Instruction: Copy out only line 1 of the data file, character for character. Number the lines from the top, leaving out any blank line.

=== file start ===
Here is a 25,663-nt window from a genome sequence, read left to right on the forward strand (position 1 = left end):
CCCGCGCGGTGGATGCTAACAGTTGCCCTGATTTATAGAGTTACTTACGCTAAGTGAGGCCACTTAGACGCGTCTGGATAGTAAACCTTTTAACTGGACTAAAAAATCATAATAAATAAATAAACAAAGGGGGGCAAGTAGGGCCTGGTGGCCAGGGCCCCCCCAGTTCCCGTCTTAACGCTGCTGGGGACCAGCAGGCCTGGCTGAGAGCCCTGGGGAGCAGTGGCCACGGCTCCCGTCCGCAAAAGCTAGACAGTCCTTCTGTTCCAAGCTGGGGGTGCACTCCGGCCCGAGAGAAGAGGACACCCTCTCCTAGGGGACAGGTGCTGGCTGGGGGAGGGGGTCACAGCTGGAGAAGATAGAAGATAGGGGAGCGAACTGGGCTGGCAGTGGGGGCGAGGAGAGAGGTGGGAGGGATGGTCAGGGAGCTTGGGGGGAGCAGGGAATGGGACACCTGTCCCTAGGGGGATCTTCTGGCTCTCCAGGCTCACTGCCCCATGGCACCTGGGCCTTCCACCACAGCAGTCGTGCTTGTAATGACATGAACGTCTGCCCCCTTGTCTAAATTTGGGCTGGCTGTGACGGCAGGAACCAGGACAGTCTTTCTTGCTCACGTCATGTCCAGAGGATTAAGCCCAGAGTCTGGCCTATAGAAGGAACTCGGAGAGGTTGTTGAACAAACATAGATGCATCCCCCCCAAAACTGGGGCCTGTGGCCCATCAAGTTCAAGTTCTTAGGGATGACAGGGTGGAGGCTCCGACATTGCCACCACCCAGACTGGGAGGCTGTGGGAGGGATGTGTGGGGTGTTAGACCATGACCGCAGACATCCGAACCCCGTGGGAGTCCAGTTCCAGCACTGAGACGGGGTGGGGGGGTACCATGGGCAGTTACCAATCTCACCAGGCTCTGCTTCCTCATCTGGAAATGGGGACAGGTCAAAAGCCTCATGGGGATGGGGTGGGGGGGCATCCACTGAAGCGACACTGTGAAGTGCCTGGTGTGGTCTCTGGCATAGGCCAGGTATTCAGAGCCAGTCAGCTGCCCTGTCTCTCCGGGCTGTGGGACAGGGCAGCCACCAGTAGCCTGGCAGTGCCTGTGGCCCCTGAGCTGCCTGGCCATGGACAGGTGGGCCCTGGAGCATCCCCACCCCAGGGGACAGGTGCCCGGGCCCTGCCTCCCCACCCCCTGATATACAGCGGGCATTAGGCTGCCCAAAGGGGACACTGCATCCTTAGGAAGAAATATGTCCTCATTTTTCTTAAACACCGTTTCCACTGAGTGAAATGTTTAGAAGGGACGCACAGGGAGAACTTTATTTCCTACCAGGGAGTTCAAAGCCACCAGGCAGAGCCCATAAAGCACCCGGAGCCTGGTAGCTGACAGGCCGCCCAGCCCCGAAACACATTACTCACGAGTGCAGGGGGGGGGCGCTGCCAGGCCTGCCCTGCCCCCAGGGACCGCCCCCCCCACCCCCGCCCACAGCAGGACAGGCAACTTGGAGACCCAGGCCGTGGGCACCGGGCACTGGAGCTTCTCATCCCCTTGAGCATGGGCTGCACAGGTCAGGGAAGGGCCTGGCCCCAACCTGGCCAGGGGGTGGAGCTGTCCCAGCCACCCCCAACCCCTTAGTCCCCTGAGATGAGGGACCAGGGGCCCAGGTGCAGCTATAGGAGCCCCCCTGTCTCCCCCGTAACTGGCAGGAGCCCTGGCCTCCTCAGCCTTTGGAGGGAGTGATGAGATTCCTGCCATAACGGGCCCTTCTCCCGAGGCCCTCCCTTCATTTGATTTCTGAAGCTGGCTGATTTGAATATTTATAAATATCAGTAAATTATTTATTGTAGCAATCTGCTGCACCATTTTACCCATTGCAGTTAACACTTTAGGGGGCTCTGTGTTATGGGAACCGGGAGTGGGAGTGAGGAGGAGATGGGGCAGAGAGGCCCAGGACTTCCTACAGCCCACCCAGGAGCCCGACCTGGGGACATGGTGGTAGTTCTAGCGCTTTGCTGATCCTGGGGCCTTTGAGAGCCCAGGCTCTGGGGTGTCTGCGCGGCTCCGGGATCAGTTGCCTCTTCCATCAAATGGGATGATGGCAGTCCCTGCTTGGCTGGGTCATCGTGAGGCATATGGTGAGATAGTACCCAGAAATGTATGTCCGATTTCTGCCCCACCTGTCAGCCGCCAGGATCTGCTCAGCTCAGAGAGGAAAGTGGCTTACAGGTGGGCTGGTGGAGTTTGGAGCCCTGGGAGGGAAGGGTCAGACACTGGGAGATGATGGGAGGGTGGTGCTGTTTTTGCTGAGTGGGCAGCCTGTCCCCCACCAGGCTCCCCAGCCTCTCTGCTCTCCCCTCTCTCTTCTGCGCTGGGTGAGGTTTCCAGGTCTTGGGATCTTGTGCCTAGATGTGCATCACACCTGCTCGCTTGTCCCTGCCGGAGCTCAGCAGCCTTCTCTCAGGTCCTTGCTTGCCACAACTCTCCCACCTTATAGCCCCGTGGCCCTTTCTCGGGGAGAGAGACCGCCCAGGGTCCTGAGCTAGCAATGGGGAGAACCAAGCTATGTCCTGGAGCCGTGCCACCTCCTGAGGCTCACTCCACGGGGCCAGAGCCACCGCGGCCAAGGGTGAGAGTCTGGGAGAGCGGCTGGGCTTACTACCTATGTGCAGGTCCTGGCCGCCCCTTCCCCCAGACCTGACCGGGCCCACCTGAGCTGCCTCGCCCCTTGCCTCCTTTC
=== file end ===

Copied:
Here is a 25,663-nt window from a genome sequence, read left to right on the forward strand (position 1 = left end):